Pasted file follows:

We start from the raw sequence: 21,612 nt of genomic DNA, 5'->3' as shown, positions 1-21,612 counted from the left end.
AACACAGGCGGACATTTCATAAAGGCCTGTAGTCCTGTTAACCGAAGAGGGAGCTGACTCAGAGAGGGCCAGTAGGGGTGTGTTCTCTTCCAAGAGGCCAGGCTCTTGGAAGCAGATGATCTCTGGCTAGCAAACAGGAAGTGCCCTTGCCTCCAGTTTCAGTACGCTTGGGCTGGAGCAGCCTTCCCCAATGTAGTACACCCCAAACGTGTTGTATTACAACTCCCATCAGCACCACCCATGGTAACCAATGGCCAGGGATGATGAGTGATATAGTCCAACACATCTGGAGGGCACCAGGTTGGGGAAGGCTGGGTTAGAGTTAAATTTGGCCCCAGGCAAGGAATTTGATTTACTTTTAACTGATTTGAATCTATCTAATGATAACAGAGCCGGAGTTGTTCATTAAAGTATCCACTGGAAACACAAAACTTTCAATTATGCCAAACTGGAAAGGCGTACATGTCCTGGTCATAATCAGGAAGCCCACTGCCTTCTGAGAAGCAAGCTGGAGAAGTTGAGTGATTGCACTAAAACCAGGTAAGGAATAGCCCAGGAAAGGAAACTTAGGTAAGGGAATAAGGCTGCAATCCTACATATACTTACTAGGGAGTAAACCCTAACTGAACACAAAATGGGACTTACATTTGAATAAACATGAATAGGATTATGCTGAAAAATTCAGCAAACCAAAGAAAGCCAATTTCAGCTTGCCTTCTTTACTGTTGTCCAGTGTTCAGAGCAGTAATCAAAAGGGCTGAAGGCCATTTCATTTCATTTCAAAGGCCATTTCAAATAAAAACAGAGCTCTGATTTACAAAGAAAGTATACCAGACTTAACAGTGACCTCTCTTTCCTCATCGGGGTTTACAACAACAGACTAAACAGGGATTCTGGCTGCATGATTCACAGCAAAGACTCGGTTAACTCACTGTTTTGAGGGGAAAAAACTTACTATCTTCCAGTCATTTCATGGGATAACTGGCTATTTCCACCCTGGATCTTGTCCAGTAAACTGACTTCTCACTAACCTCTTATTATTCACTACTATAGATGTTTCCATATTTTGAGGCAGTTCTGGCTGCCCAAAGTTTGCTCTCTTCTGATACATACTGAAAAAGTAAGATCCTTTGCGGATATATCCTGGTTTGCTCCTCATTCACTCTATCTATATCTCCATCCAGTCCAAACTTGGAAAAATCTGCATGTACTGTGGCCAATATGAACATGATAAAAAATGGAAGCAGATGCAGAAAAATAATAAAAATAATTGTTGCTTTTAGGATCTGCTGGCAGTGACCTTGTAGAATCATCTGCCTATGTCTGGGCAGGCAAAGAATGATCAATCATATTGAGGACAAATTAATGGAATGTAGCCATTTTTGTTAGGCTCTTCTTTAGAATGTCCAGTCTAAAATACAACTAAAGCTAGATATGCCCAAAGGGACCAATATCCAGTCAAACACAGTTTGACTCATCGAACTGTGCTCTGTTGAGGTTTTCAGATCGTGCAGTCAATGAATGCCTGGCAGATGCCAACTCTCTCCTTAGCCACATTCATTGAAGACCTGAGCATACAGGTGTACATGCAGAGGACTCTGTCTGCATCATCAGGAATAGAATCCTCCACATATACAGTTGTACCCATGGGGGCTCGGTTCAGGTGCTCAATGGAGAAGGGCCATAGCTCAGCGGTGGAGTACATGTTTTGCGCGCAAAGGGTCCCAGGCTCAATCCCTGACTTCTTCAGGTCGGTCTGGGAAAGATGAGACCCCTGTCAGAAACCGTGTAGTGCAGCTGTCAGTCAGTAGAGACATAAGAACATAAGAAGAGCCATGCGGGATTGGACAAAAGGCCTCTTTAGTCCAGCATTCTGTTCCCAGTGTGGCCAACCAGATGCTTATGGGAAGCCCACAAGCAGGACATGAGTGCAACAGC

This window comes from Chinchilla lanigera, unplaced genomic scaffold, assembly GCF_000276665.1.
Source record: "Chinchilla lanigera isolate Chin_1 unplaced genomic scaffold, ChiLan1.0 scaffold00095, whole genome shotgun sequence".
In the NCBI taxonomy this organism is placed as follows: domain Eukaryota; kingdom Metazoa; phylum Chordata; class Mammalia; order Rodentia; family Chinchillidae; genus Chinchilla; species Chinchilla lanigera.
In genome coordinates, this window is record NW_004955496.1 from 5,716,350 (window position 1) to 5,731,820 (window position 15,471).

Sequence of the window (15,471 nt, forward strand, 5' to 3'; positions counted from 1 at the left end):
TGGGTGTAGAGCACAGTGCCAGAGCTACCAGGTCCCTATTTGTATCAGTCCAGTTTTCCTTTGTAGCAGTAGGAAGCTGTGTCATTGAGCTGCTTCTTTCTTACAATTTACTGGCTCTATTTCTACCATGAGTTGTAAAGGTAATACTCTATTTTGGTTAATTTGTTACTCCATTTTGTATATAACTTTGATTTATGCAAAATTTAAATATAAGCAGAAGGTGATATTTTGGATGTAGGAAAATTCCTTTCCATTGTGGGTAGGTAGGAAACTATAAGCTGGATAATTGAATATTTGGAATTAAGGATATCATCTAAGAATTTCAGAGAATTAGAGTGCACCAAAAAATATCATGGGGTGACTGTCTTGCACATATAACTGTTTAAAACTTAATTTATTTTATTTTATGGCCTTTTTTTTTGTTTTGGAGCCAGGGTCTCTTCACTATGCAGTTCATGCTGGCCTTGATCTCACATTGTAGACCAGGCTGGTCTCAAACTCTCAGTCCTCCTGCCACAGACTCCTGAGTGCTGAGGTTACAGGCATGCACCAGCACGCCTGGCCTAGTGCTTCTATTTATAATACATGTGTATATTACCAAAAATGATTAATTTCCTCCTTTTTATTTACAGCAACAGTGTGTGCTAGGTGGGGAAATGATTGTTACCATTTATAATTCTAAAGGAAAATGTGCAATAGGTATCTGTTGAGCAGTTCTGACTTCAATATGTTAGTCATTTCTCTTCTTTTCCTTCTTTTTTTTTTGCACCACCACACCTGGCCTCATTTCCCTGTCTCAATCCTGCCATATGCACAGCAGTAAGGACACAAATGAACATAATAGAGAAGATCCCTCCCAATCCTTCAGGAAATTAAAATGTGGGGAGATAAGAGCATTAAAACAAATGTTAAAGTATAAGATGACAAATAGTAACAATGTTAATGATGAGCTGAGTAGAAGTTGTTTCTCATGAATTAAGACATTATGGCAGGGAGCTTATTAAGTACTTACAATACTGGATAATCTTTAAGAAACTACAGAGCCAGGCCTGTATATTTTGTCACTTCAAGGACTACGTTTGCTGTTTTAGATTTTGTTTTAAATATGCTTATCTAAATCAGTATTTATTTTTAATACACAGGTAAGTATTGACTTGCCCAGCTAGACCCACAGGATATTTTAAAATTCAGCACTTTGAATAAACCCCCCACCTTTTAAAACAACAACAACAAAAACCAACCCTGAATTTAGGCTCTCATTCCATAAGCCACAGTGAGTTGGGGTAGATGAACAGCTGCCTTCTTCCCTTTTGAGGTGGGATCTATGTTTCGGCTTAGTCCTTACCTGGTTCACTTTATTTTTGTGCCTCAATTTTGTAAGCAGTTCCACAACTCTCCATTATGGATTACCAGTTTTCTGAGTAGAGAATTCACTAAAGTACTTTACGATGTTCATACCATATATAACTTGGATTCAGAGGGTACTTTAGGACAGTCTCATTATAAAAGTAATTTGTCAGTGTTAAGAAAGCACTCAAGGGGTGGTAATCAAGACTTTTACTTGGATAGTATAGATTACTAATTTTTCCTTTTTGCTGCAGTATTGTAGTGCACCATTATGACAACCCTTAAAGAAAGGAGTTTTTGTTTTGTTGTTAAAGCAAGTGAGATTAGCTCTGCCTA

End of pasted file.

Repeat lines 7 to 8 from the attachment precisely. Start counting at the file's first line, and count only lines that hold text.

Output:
Sequence of the window (15,471 nt, forward strand, 5' to 3'; positions counted from 1 at the left end):
TGGGTGTAGAGCACAGTGCCAGAGCTACCAGGTCCCTATTTGTATCAGTCCAGTTTTCCTTTGTAGCAGTAGGAAGCTGTGTCATTGAGCTGCTTCTTTCTTACAATTTACTGGCTCTATTTCTACCATGAGTTGTAAAGGTAATACTCTATTTTGGTTAATTTGTTACTCCATTTTGTATATAACTTTGATTTATGCAAAATTTAAATATAAGCAGAAGGTGATATTTTGGATGTAGGAAAATTCCTTTCCATTGTGGGTAGGTAGGAAACTATAAGCTGGATAATTGAATATTTGGAATTAAGGATATCATCTAAGAATTTCAGAGAATTAGAGTGCACCAAAAAATATCATGGGGTGACTGTCTTGCACATATAACTGTTTAAAACTTAATTTATTTTATTTTATGGCCTTTTTTTTTGTTTTGGAGCCAGGGTCTCTTCACTATGCAGTTCATGCTGGCCTTGATCTCACATTGTAGACCAGGCTGGTCTCAAACTCTCAGTCCTCCTGCCACAGACTCCTGAGTGCTGAGGTTACAGGCATGCACCAGCACGCCTGGCCTAGTGCTTCTATTTATAATACATGTGTATATTACCAAAAATGATTAATTTCCTCCTTTTTATTTACAGCAACAGTGTGTGCTAGGTGGGGAAATGATTGTTACCATTTATAATTCTAAAGGAAAATGTGCAATAGGTATCTGTTGAGCAGTTCTGACTTCAATATGTTAGTCATTTCTCTTCTTTTCCTTCTTTTTTTTTTGCACCACCACACCTGGCCTCATTTCCCTGTCTCAATCCTGCCATATGCACAGCAGTAAGGACACAAATGAACATAATAGAGAAGATCCCTCCCAATCCTTCAGGAAATTAAAATGTGGGGAGATAAGAGCATTAAAACAAATGTTAAAGTATAAGATGACAAATAGTAACAATGTTAATGATGAGCTGAGTAGAAGTTGTTTCTCATGAATTAAGACATTATGGCAGGGAGCTTATTAAGTACTTACAATACTGGATAATCTTTAAGAAACTACAGAGCCAGGCCTGTATATTTTGTCACTTCAAGGACTACGTTTGCTGTTTTAGATTTTGTTTTAAATATGCTTATCTAAATCAGTATTTATTTTTAATACACAGGTAAGTATTGACTTGCCCAGCTAGACCCACAGGATATTTTAAAATTCAGCACTTTGAATAAACCCCCCACCTTTTAAAACAACAACAACAAAAACCAACCCTGAATTTAGGCTCTCATTCCATAAGCCACAGTGAGTTGGGGTAGATGAACAGCTGCCTTCTTCCCTTTTGAGGTGGGATCTATGTTTCGGCTTAGTCCTTACCTGGTTCACTTTATTTTTGTGCCTCAATTTTGTAAGCAGTTCCACAACTCTCCATTATGGATTACCAGTTTTCTGAGTAGAGAATTCACTAAAGTACTTTACGATGTTCATACCATATATAACTTGGATTCAGAGGGTACTTTAGGACAGTCTCATTATAAAAGTAATTTGTCAGTGTTAAGAAAGCACTCAAGGGGTGGTAATCAAGACTTTTACTTGGATAGTATAGATTACTAATTTTTCCTTTTTGCTGCAGTATTGTAGTGCACCATTATGACAACCCTTAAAGAAAGGAGTTTTTGTTTTGTTGTTAAAGCAAGTGAGATTAGCTCTGCCTA